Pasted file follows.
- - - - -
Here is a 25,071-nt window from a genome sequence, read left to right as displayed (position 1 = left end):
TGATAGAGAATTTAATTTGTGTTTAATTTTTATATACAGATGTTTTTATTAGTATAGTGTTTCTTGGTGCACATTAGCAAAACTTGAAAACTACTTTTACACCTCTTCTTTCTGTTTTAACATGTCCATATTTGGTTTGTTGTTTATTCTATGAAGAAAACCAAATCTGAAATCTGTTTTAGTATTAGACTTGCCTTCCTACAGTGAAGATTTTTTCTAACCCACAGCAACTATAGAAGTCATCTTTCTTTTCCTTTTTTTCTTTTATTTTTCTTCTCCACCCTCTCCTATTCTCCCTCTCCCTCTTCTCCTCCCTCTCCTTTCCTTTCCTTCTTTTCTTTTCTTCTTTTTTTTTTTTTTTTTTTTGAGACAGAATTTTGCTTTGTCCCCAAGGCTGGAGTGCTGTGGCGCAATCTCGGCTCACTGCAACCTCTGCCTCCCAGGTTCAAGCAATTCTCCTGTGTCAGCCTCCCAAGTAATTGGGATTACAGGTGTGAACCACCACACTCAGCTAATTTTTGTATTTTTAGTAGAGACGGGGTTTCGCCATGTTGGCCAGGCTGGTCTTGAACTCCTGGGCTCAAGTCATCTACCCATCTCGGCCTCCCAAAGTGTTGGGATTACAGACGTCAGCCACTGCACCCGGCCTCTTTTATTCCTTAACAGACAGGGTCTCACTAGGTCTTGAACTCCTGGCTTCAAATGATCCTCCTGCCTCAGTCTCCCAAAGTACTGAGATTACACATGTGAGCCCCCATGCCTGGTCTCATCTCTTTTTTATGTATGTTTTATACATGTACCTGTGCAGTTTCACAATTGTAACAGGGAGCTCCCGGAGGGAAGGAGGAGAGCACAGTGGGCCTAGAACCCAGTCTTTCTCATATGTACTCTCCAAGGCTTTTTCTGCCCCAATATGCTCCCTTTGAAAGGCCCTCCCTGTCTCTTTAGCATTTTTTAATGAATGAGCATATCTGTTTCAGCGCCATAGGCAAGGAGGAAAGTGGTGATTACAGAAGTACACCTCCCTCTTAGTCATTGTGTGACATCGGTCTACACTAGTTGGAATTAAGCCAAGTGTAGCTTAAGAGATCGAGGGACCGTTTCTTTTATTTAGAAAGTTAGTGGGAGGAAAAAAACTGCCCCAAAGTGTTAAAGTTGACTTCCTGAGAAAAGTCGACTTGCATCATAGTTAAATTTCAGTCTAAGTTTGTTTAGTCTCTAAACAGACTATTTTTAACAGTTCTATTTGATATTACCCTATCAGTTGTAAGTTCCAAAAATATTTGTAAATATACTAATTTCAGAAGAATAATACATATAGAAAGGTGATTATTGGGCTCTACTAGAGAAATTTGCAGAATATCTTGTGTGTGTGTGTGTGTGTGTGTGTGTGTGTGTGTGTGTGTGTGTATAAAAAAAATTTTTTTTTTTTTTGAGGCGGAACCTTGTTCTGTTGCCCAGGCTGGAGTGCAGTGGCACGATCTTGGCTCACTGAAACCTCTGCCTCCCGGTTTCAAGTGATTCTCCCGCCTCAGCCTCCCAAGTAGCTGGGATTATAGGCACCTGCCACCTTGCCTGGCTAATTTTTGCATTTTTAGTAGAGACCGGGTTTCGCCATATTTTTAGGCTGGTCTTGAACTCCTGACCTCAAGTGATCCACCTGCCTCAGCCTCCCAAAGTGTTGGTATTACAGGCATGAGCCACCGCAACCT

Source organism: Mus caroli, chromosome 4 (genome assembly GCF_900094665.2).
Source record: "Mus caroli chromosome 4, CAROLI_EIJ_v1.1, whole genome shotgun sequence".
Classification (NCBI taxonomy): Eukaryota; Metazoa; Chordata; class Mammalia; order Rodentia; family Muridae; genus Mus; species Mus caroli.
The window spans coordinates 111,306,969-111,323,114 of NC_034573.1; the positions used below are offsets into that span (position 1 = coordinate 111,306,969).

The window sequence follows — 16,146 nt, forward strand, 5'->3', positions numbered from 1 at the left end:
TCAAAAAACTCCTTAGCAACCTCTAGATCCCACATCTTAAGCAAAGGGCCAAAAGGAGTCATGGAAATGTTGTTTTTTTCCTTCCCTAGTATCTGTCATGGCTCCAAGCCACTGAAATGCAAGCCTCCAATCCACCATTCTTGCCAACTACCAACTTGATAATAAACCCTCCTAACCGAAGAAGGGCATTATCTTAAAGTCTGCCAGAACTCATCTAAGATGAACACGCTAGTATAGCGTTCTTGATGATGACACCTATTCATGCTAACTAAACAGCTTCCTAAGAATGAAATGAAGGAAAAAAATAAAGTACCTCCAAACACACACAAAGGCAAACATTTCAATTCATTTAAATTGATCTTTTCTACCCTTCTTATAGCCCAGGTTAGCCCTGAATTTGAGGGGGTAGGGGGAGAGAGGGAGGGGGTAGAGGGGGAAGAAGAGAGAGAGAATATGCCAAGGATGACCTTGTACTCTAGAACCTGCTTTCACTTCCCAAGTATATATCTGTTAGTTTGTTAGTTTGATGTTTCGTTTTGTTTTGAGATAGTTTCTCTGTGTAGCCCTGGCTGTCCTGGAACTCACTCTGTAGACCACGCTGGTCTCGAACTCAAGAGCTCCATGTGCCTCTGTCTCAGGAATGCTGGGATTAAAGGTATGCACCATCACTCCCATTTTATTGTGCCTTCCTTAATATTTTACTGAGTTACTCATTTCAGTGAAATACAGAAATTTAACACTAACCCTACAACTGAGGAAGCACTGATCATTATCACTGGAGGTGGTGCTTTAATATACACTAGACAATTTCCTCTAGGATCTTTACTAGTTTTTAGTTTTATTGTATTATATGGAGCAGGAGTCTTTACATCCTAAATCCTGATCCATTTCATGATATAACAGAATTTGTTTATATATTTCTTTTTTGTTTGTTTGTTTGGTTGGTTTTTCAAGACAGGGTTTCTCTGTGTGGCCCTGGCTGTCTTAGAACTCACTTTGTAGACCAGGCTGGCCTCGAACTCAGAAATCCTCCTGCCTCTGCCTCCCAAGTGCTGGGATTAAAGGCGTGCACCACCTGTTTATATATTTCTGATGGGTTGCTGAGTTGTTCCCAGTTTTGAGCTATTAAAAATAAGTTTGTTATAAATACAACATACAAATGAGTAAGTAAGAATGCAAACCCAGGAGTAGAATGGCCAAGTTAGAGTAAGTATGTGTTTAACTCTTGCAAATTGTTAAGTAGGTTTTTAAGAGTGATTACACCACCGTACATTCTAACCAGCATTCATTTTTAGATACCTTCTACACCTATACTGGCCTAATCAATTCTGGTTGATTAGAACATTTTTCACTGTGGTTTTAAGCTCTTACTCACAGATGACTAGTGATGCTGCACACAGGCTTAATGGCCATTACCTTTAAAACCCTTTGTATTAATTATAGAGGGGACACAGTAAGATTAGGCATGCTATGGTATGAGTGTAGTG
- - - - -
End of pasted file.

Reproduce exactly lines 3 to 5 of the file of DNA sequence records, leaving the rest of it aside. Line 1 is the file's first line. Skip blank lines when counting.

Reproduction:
Source organism: Mus caroli, chromosome 4 (genome assembly GCF_900094665.2).
Source record: "Mus caroli chromosome 4, CAROLI_EIJ_v1.1, whole genome shotgun sequence".
Classification (NCBI taxonomy): Eukaryota; Metazoa; Chordata; class Mammalia; order Rodentia; family Muridae; genus Mus; species Mus caroli.